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SpaceX makes history with first all-civilian spaceflight

The four-person crew will now spend three days in orbit around Earth before reentering the atmosphere and splashing down in the Atlantic Ocean.
/ Source: NBC News

SpaceX has made history. Again.

The spaceflight company founded by the billionaire Elon Musk launched four private passengers into orbit Wednesday on the first mission to space with an all-civilian crew.

A reusable Falcon 9 rocket carrying Jared Isaacman, a 38-year-old tech entrepreneur, Sian Proctor, a 51-year-old geoscientist, Chris Sembroski, a 42-year-old aerospace data engineer, and Hayley Arceneaux, a 29-year-old physician assistant, lifted off shortly after 8 p.m. EDT from Cape Canaveral, Florida. The four-person crew will now spend three days in orbit around Earth before reentering the atmosphere and splashing down in the Atlantic Ocean.

It’s not the first time that private passengers have paid to fly in space, but the so-called Inspiration4 mission is the first expedition into orbit without any professional astronauts on board. The historic flight represents the next stage in the evolution of human spaceflight, as access to the cosmos expands beyond just governments and their space agencies.

“The door is wide open,” Isaacman said as he and his crew members reached space.

SpaceX's rocket roared into the night sky from the same launch pad as NASA's Apollo moon missions, as well as the first and last space shuttle flights. During their ascent into orbit, the crew members celebrated excitedly and flashed thumbs-up signs as they cleared each major milestone.

Isaacman, the founder and CEO of Shift4 Payments, a Pennsylvania-based payment processing company, paid an unspecified amount for the three-day joyride in SpaceX’s Crew Dragon capsule. The Inspiration4 mission is part of a charity initiative to raise money for St. Jude Children’s Research Hospital. In addition to giving $100 million to St. Jude, Isaacman donated the three other seats on the Inspiration4 flight to his crew members.

“This dream began 10 months ago,” Isaacman said Tuesday in a preflight briefing. “We set out from the start to deliver a very inspiring message, certainly what can be done up in space and the possibilities there, but also what we can accomplish here on Earth.”

The Crew Dragon spacecraft will circle the planet 15 times each day from an altitude of nearly 360 miles, higher than the current orbits of the space station and the Hubble Space Telescope, according to SpaceX.

The Inspiration4 mission will resemble SpaceX’s routine flights to the International Space Station, except this time, the capsule will not dock at the orbiting lab. As such, the company added a new glass dome to the top of the spacecraft for 360-degree views.

NASA was quick to congratulate the Inspiration4 team Wednesday, tweeting that the launch "represents a significant milestone in the quest to make space for everybody."

The successful launch of the Inspiration4 mission is a key milestone for SpaceX and a boon for the burgeoning space tourism industry. Two months ago, rival billionaires Jeff Bezos and Richard Branson both launched to the edge of space in vehicles developed by their own respective aerospace companies. Though both flights over the summer were suborbital jaunts, both Bezos’ Blue Origin and Branson’s Virgin Galactic are planning to offer orbital joyrides for space tourists in the future.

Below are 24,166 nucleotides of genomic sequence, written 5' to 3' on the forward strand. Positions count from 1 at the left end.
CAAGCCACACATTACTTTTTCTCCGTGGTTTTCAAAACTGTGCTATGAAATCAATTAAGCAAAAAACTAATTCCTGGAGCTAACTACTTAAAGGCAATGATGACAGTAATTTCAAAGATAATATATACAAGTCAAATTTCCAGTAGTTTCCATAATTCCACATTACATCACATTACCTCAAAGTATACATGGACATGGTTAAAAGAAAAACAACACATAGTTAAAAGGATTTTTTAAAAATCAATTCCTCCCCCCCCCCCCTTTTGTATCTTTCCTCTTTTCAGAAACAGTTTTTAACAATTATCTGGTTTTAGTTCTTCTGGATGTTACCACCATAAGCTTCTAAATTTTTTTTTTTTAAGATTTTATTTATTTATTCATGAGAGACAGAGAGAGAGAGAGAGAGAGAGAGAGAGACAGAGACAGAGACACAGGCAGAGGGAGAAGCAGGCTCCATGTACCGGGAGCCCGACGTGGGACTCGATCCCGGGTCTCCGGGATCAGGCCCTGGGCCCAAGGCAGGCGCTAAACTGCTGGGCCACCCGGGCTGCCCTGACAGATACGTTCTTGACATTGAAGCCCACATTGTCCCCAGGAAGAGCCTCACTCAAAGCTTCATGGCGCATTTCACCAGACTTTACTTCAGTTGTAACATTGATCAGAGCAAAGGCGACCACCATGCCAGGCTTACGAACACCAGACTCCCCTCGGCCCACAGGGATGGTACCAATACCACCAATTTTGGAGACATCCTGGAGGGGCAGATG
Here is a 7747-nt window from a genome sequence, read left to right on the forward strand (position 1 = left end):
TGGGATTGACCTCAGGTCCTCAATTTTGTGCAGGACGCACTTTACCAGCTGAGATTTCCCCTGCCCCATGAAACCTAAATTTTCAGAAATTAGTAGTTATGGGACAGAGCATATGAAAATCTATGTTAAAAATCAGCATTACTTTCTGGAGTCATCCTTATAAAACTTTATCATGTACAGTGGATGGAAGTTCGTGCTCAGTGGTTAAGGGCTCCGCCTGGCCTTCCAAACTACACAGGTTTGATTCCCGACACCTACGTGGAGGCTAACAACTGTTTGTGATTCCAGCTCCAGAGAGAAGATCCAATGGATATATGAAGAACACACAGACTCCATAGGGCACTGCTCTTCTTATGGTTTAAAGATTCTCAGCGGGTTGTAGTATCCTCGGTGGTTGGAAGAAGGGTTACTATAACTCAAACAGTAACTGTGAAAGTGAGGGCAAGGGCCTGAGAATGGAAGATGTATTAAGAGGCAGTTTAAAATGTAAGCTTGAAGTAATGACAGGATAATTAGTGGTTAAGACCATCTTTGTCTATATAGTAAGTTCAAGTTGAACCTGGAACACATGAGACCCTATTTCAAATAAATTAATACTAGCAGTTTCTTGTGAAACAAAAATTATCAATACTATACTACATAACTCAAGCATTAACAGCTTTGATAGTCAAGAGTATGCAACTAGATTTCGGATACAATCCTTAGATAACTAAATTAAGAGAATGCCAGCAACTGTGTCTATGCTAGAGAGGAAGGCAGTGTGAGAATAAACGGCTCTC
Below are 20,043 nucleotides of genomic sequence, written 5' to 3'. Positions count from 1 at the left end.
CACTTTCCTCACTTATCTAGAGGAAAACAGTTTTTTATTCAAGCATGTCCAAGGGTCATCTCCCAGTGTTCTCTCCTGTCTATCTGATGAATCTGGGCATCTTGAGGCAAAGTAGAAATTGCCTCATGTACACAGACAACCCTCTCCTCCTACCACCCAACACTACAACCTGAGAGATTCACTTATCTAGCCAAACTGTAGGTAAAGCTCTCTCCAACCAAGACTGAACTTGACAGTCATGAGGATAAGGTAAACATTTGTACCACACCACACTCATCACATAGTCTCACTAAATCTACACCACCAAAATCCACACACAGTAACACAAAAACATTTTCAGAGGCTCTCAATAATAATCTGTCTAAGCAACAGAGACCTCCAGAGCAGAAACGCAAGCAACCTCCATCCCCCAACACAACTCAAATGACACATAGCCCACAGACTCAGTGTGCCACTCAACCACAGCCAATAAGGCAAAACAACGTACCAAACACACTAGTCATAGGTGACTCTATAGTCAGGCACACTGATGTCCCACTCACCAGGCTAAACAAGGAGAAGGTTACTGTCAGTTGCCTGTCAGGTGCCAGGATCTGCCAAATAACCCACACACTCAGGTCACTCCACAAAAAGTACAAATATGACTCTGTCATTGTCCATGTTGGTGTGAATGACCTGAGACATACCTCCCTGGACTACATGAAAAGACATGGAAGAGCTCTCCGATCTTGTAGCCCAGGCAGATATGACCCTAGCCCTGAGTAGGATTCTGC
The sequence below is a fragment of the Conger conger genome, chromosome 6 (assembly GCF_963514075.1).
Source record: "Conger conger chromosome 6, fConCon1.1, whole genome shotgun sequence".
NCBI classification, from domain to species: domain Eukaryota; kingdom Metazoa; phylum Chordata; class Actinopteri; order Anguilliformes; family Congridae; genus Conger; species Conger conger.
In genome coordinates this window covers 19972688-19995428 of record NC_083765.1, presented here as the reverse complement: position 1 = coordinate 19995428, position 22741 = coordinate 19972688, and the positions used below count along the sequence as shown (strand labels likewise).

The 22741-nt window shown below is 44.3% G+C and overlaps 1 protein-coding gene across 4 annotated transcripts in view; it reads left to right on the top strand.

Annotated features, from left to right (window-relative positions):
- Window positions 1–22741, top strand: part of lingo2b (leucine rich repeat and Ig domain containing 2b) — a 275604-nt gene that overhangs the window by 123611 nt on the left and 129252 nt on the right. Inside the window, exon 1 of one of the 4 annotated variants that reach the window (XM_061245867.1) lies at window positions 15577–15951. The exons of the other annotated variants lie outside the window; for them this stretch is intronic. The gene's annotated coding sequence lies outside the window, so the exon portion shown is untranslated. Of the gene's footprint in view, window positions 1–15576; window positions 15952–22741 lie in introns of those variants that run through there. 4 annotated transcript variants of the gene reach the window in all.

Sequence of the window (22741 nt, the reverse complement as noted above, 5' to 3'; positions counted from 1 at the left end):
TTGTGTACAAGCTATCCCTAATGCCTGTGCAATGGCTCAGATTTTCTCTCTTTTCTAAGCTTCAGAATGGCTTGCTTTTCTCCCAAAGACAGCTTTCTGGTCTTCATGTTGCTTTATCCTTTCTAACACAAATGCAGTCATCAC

These pioneering flights — for now, limited to those who can afford to spend millions of dollars on a ticket — could accelerate the expansion of private spaceflight, making trips to space more regular, and eventually more affordable.

The first space tourist, American multimillionaire Dennis Tito, launched to the International Space Station on an eight-day expedition in 2001. Tito reportedly paid $20 million to fly to the orbiting outpost aboard a Russian Soyuz spacecraft. Until now, only seven civilians, including Tito, had paid to fly in space.

Arceneaux, a bone cancer survivor now works at St. Jude; Sembroski is a U.S. Air Force veteran; and Proctor is a licensed pilot and former NASA astronaut candidate.

Proctor secured her ticket to space through an online contest conducted by Shift4 Payments, and Sembroski won his seat in a charity drive to raise money for St. Jude.

The crew members have called their journey a “humanitarian mission,” and have spoken about how they hope to inspire people around the world.

“I want to thank everyone for all the support, encouragement, and love,” Arceneaux tweeted Wednesday, mere hours before the launch. “And thank you to @StJude for being the reason I’m here today. This is for everyone who’s ever been through something difficult, and I know we all have. Hold onto hope because there WILL be better days.”

The Inspiration4 mission is just the start of SpaceX’s ambitions to launch paying customers into orbit. Earlier this year, the company announced that the first private space station crew, led by former NASA astronaut Michael López-Alegría, will launch to the orbiting lab in early 2022. López-Alegría will be joined by three men who are each paying $55 million to spend eight days at the space station.

In 2018, SpaceX also said Japanese billionaire Yusaku Maezawa, founder and CEO of the fashion retailer Zozo, would be the first private passenger to fly around the moon on a mission that is planned for sometime in 2023.

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